Alongside the problem of partisanship are legion stories of snafus, like that of Kathy Nickolaus, the Waukesha County election official who forgot to include the vote totals from an entire city because she kept the results stored on her personal laptop.  Once she realized her error and included the totals, it flipped the outcome of a state Supreme Court election from Democrat to Republican, giving Republicans a one-vote edge on the bench. To return to the partisanship problem, it didn’t help that Nickolaus is a Republican who used to work for the Republican state legislature, and the Democrat who was supposed to look over her shoulder admitted later that she’s 80 years old and knows nothing about computers. 

Another local mess could have big implications for 2012. In a 2010 election for a juvenile court judge in Hamilton County, Ohio, the local election board decided to count some, but not all, provisional ballots cast by voters in the wrong precinct because of errors by poll workers, including one who sent a voter who lived in a house numbered “798” to the precinct for odd-numbered houses. As Dahila Lithwick explained, in light of this case Ohio Republican legislators want to pass legislation to bar poll workers from helping voters figure out where to cast their votes.  Heaven help us all if the Ohio presidential election comes down to whether wrong ballots like these should be counted.

Enough already.  It is time to move to a system for nonpartisan national election administration.  One form of ballot.  One voting machinery.  An election czar or board nominated by the president and confirmed by a three-quarters vote of the U.S. Senate.  Believe me, anyone who can get through this gauntlet will be sufficiently vetted with a reputation for nonpartisanship.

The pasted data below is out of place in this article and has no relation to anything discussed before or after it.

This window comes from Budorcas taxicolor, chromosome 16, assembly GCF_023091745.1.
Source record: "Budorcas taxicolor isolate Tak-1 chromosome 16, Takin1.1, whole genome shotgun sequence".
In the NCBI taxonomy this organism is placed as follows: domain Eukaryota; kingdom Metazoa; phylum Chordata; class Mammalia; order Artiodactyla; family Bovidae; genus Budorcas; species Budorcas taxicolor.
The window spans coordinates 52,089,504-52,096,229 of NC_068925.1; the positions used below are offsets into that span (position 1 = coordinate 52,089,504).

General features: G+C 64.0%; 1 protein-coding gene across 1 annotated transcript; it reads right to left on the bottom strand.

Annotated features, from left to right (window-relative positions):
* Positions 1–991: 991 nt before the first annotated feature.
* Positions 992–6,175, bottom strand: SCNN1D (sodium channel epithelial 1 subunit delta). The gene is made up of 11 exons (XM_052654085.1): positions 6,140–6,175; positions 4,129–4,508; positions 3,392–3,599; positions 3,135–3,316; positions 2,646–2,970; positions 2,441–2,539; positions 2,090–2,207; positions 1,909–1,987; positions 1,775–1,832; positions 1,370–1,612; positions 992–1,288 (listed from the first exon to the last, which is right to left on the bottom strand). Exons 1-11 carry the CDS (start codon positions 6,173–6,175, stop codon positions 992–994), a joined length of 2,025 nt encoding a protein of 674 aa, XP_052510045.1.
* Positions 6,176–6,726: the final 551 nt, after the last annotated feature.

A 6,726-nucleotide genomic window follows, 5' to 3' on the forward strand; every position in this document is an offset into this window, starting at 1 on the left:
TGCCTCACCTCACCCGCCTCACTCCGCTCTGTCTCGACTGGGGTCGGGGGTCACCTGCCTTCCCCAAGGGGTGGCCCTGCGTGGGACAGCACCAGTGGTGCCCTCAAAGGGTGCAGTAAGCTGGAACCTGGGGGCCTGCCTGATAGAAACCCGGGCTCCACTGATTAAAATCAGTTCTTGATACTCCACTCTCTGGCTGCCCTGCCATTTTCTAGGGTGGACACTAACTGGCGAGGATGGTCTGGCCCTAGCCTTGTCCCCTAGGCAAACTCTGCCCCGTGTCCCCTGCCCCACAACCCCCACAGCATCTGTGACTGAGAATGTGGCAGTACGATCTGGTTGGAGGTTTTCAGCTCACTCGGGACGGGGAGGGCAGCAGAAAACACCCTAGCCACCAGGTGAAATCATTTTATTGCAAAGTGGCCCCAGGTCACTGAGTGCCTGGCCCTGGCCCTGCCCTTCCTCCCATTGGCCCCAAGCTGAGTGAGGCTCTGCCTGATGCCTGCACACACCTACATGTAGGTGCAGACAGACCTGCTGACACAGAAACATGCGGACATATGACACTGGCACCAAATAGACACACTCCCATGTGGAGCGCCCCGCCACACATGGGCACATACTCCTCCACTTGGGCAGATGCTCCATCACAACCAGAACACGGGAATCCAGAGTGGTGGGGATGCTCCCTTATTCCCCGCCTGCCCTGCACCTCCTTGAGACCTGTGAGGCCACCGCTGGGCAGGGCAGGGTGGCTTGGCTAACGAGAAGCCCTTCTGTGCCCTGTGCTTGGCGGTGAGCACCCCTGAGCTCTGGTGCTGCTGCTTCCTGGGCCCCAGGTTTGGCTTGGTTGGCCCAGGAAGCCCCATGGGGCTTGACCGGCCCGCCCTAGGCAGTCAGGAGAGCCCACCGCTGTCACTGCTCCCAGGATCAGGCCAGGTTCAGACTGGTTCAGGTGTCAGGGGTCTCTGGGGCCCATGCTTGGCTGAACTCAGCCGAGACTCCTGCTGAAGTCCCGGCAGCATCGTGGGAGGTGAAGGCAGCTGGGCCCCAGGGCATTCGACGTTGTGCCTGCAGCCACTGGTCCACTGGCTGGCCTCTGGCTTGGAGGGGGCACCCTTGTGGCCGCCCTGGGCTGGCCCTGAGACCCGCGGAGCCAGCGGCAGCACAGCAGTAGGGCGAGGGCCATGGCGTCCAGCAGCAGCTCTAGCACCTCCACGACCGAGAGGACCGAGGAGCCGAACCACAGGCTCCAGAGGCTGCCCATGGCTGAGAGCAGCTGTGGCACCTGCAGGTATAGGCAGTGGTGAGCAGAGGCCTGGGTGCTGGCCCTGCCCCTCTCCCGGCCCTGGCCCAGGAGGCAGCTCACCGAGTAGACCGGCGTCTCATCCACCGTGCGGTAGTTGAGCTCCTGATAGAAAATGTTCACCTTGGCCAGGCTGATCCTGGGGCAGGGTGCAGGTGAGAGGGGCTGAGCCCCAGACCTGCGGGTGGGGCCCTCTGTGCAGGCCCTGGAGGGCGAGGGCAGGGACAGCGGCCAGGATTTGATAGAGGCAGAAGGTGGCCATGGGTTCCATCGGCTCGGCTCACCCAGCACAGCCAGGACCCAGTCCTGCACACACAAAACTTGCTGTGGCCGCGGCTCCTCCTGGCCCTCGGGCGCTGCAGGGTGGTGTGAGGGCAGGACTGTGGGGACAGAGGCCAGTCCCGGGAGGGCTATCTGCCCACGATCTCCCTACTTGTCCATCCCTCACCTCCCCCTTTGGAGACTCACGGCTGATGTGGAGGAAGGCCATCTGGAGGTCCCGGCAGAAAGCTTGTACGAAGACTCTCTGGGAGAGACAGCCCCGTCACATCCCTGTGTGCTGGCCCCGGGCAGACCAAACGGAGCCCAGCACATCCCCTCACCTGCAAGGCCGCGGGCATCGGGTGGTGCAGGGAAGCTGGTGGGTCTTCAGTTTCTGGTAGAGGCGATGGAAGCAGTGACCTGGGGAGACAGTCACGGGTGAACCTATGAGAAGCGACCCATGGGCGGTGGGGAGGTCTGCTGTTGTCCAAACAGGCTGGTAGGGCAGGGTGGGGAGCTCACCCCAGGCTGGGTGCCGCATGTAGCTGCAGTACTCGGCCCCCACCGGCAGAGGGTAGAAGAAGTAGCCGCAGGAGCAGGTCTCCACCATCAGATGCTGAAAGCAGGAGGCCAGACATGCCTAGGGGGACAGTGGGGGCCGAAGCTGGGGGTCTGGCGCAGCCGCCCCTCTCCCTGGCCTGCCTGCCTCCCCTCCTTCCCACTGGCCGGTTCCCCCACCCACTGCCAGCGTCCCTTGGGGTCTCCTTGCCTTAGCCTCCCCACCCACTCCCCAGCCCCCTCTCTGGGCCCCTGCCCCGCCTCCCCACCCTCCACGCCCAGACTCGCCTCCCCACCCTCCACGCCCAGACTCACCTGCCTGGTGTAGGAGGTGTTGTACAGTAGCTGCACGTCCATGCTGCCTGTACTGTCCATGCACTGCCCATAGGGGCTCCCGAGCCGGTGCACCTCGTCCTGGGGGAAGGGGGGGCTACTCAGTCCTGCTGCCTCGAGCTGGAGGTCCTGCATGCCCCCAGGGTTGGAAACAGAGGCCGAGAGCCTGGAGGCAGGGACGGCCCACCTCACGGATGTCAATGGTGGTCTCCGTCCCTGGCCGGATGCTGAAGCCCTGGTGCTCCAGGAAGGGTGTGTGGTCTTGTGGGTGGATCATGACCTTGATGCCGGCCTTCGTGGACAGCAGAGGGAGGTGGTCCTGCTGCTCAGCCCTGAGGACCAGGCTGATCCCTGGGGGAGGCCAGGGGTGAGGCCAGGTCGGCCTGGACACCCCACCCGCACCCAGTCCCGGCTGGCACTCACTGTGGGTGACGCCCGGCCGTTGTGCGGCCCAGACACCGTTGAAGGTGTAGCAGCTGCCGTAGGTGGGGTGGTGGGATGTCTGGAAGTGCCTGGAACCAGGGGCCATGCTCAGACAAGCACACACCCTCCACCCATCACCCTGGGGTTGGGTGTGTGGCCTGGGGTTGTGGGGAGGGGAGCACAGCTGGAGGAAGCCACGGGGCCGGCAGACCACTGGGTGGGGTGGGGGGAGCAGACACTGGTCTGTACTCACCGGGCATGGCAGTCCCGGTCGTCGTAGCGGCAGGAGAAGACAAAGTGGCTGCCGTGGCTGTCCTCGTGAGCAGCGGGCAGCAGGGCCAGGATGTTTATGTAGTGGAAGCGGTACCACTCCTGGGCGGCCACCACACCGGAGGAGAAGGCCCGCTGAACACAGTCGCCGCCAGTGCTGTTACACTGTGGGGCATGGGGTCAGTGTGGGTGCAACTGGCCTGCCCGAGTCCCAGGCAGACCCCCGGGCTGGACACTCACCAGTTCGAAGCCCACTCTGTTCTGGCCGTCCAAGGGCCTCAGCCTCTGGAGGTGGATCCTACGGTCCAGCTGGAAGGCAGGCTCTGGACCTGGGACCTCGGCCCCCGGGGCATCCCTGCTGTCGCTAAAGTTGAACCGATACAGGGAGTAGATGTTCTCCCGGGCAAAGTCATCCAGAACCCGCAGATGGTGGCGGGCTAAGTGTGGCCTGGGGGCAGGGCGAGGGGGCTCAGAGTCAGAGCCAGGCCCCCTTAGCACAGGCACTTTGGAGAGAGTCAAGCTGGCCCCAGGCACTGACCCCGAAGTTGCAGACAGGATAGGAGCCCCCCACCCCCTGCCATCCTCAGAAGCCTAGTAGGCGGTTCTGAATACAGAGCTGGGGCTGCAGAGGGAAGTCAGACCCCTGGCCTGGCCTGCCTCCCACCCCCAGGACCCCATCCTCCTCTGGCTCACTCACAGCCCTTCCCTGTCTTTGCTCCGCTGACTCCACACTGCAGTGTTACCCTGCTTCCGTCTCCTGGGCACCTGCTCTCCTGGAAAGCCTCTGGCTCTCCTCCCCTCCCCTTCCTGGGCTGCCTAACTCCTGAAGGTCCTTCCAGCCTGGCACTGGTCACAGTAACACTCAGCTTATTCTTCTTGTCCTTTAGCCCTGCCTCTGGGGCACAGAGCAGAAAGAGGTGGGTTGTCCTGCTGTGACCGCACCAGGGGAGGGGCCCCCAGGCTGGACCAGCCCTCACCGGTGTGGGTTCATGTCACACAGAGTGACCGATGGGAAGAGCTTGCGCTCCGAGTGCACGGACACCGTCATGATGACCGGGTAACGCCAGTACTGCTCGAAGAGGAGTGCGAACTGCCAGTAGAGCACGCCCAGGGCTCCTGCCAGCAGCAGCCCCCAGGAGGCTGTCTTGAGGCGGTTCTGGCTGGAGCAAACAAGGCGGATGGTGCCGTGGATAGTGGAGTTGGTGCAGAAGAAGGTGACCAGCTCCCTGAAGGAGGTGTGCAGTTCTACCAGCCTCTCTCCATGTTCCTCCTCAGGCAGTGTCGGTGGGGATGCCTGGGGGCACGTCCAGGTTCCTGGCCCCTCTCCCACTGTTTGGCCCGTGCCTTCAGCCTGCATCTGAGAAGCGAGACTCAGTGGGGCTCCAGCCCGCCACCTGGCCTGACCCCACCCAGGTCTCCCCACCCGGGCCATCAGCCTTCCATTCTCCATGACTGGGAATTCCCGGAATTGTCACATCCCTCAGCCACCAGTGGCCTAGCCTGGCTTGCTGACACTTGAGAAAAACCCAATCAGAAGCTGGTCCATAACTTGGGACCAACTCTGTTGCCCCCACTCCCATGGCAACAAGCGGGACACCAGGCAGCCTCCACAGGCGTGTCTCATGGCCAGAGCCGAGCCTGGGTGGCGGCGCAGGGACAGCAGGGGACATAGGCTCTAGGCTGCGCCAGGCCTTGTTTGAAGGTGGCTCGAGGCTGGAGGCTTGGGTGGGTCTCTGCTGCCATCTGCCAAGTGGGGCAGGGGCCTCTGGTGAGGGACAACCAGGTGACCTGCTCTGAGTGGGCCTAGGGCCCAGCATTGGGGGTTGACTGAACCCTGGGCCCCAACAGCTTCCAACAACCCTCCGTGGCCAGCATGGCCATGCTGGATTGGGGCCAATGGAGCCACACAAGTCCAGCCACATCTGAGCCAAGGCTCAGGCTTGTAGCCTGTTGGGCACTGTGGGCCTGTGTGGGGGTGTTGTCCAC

Congress probably has the power to establish such a system for running our Congressional elections now, under Article I, Section 4, which allows it to “make or alter” any state regulations establishing the “time, place and manner” for Senate and House elections. But that’s not good enough. A congressional statute establishing such an agency could be reversed, or the agency could be starved of funding. After the 2000 Florida debacle, Congress established the United States Election Assistance Commission to provide advice on best practices for running elections. The agency has never had enough money to function, and now, in the midst of the 2012 elections, all four seats on the commission are vacant.  We need an independent agency with its own budget and powers, much like the Federal Reserve. Article 1, Section 4 should be amended to read:

The time, place, and manner of holding elections for senator and representative, and the place and manner of holding elections for president, shall be established by the U.S. Elections Commission. The commission shall receive adequate funding from Congress. It shall establish rules and regulations for uniform national elections consistent with the goal of ensuring that all eligible voters, and only eligible voters, shall be entitled to cast a vote which shall be accurately counted. The (three) commissioners shall be nominated by the president for 10-year terms, subject to confirmation by a three-quarters vote of the United States Senate. Commissioners shall hold their offices during good behavior, and shall, at stated times, receive for their services, a compensation, which shall not be diminished during their continuance in office.